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Penn State student, Thon child heads bone marrow drive

Four Diamonds child turned dancer Brady Lucas stretches his legs before standing for the Penn State IFC/Panhellenic Dance Marathon in February at the Bryce Jordan Center. Lucas organized a bone marrow drive with Phi Kappa Sigma and the Student Nurses Association of Pennsylvania.
Four Diamonds child turned dancer Brady Lucas stretches his legs before standing for the Penn State IFC/Panhellenic Dance Marathon in February at the Bryce Jordan Center. Lucas organized a bone marrow drive with Phi Kappa Sigma and the Student Nurses Association of Pennsylvania. Centre Daily Times, file

An upcoming bone marrow drive will help match donors through Be The Match to those in need of life-saving bone marrow transplants.

Penn State student and former Thon child Brady Lucas’ reason to organize it was because of a friend, one he lost too soon.

Lucas and Brandon Hohenadel were diagnosed with cancer when they were children and became friends at Penn State Children’s Hospital in Hershey. Hohenadel passed away on Oct. 11.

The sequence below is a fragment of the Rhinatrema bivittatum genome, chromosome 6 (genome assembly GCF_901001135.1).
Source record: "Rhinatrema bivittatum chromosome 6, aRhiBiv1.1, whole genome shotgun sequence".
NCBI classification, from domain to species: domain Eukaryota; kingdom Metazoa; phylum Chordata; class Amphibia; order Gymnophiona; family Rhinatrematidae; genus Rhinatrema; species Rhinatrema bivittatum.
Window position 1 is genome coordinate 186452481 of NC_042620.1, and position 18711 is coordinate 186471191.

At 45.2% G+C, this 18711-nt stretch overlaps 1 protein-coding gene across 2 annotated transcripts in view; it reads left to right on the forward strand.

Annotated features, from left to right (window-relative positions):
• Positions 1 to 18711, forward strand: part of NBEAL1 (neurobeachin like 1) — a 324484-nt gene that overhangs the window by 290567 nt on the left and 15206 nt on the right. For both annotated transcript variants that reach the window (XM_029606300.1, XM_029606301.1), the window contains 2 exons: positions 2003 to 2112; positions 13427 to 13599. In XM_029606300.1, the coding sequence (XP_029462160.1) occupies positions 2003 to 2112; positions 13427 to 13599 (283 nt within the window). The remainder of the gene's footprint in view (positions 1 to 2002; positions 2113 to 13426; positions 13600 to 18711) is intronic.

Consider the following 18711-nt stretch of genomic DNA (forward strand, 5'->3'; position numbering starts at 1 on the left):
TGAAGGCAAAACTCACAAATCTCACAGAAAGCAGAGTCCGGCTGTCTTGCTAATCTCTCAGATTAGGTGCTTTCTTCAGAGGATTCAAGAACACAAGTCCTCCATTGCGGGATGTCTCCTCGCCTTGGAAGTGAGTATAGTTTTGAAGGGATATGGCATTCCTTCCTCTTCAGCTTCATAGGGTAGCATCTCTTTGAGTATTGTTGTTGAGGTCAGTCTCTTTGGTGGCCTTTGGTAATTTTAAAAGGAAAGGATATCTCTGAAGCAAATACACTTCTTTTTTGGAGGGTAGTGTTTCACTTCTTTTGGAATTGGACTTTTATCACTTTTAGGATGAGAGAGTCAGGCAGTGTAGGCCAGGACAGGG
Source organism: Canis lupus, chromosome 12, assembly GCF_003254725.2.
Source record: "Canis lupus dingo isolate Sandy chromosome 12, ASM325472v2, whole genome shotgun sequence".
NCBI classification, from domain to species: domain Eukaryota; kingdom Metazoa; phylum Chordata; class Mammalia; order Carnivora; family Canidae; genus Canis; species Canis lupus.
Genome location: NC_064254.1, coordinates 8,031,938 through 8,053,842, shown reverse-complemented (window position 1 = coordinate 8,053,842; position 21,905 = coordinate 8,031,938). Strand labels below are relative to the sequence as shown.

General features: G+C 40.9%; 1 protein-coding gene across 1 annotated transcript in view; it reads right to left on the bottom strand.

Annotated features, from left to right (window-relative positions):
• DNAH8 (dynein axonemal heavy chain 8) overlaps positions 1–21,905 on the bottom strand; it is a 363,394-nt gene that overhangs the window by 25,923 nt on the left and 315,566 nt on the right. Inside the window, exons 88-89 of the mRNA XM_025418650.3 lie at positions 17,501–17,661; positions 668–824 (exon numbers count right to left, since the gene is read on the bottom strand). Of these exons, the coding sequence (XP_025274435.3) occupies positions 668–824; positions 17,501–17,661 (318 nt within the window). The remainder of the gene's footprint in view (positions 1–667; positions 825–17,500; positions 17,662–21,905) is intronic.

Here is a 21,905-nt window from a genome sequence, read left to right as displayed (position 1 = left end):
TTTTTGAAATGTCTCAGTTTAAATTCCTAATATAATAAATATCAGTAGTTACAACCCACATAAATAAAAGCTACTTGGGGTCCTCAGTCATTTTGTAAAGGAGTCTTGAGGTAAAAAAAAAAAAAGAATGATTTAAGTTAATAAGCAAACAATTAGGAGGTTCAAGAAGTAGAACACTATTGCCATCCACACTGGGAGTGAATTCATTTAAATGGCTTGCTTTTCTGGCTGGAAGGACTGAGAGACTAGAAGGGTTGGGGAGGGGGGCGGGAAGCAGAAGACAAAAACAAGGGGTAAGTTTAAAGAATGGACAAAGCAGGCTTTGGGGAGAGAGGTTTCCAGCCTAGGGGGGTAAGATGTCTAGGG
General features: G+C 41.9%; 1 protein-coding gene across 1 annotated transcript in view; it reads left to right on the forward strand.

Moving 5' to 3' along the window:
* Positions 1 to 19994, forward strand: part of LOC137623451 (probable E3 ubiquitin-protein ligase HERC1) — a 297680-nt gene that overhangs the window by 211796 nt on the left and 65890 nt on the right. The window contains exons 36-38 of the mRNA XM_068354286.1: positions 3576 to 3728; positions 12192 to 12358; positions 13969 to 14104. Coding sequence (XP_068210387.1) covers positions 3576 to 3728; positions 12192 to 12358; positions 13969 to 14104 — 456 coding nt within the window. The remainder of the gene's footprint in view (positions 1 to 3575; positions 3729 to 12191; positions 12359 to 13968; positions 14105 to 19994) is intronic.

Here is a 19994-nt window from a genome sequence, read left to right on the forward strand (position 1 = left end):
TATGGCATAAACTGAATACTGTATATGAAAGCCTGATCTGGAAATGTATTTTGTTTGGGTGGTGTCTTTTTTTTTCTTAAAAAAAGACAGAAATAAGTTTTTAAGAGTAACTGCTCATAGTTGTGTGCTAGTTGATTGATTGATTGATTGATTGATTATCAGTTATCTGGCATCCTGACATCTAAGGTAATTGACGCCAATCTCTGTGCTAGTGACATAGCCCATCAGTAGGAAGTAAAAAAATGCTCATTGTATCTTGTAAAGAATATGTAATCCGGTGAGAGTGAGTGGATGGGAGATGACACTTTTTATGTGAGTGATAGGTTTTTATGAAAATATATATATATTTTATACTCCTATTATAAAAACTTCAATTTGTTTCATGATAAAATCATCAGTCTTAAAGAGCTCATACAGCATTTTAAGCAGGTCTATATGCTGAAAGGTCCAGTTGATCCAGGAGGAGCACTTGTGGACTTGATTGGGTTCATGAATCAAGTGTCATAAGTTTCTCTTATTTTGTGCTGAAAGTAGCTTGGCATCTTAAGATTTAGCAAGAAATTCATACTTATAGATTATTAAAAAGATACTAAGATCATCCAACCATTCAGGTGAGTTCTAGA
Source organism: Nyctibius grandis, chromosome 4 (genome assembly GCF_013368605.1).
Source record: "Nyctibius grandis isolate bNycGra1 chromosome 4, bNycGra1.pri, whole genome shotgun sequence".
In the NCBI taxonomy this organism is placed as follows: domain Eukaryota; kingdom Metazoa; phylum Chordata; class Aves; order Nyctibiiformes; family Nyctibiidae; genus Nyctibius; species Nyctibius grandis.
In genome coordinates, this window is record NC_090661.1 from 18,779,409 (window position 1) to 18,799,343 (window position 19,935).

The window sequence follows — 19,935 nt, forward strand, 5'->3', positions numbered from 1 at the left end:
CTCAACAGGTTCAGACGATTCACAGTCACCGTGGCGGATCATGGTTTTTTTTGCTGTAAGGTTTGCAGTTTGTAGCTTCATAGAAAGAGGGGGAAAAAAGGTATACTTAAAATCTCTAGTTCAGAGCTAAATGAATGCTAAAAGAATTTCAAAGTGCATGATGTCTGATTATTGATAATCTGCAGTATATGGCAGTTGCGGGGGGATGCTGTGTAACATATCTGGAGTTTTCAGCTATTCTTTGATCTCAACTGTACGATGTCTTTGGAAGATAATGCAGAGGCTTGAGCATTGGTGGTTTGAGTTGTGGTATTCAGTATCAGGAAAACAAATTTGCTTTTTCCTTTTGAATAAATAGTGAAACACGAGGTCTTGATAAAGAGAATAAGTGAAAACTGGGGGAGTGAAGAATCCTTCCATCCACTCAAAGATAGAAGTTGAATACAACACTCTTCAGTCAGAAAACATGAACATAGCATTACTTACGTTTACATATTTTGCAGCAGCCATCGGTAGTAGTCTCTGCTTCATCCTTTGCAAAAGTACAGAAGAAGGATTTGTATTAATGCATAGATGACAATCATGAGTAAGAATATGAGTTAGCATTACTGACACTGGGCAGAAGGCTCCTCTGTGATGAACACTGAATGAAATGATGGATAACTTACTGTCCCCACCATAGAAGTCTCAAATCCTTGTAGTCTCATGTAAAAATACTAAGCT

“We became close over our diagnosis and in our cancer journey,” Lucas said. “We got to know each other really well, and we were a support system for each other.”

Lucas got the idea to do a bone marrow drive when he spoke at a summer golf fundraiser that honored Hohenadel and benefited Brandon’s Battle Foundation, which provides goodie bags to patients.

He said a bone marrow transplant in 2014 allowed Hohenadel to live longer. Lucas also successfully received a bone marrow transplant from his brother.

Several months after the speech, a four-day-long bone marrow drive is set to take place on Penn State’s campus. The drive is co-sponsored by Phi Kappa Sigma and the Student Nurses’ Association of Pennsylvania.

The process for each donor takes only 15 minutes.

“A common misconception is that you get blood drawn, which isn’t the case,” Lucas said.

It’s as easy as filling out paperwork, committing as a donor, swabbing inside your cheek and dropping a confirmation card in a confidential box to be a registered donor. No social security number or driver’s license is required.

The drive will take place from 11 a.m. to 2 p.m. Monday and Tuesday and then 2 p.m. to 5 p.m. on Wednesday and Thursday at Room 131 in the HUB-Robeson Center.

Lucas hopes there will a “huge” turnout.

The registry is searched more than 3,000 times a day by doctors, he said.

“Having more donors is huge for patients that need transplants,” Lucas said. “Some patients go through life without having a match, and we want to make it so there are more matches. There’s not a better place for that than Penn State where there’s already a groundswell of support for fighting cancer.”

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